Church Settles Dispute Through Courts

The Evangel Church in Detroit had a dispute about its governance. Some leaders determined that the pastor should be selected by the board of elders, and then the pastor would select the members board of elders. But the church members contended that they had always had voting rights.

This is not an uncommon debate in Protestant churches. Instead of resolving their dispute “within the church,” they brought their dispute to the civil courts – the Wayne County Circuit Court. The trial court found in favor of the members, based on the church’s organizing documents, so the church leaders appealed to the Michigan Court of Appeals, and lost again.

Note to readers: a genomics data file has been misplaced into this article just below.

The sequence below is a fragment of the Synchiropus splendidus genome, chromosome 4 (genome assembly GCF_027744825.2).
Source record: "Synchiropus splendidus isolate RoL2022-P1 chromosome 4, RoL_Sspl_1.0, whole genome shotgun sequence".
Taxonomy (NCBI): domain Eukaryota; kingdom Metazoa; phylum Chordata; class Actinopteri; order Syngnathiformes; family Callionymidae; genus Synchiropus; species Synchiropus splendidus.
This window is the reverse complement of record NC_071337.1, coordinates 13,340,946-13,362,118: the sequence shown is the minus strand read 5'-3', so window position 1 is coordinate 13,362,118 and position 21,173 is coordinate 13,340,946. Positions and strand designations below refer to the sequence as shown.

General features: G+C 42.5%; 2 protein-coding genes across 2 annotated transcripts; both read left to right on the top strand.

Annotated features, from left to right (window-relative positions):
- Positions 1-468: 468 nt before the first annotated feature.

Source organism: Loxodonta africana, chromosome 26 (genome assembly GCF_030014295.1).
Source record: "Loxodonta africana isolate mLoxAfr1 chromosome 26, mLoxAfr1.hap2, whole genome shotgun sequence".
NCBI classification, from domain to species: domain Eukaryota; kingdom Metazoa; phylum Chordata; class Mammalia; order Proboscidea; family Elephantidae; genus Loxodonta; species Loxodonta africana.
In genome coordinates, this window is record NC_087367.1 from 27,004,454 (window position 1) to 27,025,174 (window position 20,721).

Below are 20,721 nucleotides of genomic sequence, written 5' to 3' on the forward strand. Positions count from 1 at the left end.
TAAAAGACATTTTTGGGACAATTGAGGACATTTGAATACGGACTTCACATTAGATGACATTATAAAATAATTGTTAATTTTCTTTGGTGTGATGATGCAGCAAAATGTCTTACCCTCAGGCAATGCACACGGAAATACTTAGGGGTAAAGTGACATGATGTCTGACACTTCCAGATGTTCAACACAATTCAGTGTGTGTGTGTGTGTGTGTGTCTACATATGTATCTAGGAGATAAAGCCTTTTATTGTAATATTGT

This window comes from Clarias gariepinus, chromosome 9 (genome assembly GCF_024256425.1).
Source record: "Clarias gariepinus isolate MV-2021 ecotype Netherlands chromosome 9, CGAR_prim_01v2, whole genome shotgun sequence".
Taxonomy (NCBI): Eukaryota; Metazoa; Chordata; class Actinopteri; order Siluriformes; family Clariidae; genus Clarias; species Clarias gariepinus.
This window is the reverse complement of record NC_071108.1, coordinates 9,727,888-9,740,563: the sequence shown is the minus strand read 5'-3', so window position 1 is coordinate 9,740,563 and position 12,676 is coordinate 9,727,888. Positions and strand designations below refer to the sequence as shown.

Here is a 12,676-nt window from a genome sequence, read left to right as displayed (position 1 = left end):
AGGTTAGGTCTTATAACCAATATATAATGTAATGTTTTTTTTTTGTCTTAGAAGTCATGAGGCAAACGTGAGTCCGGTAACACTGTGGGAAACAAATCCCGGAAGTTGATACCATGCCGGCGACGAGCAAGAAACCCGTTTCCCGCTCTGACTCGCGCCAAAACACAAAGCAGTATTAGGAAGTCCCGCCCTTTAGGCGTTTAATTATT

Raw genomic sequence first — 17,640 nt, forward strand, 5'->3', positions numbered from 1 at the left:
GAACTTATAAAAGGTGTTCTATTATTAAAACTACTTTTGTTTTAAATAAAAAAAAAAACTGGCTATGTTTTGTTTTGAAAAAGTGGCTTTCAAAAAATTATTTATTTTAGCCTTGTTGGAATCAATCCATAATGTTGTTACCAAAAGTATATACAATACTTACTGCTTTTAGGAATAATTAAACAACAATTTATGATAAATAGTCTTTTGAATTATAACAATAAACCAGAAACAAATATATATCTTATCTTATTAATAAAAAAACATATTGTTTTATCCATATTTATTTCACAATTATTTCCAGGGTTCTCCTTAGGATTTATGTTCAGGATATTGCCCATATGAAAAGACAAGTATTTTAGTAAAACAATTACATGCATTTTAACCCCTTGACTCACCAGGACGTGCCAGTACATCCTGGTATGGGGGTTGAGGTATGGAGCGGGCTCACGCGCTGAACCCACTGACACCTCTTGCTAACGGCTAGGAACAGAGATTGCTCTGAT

Evangel Church estimated its legal costs at $50,000. The church chose the most public, expensive process to resolve its dispute. And it’s likely that, while the legal issue may be resolved, the damage to relationships will last a long time. Perhaps they tried some kind of private mediation process that didn’t succeed, or sought wise counsel from leaders of other churches that went unheeded. But, failing that, they could have proceeded to a church arbitration, where all parties agree in advance to be bound by the decision. That would’ve kept it private, and likely would not have cost so much. There are several national peacemaking organizations that offer this service –Googling “Christian arbitration” yields many options.

May God bring healing to all involved.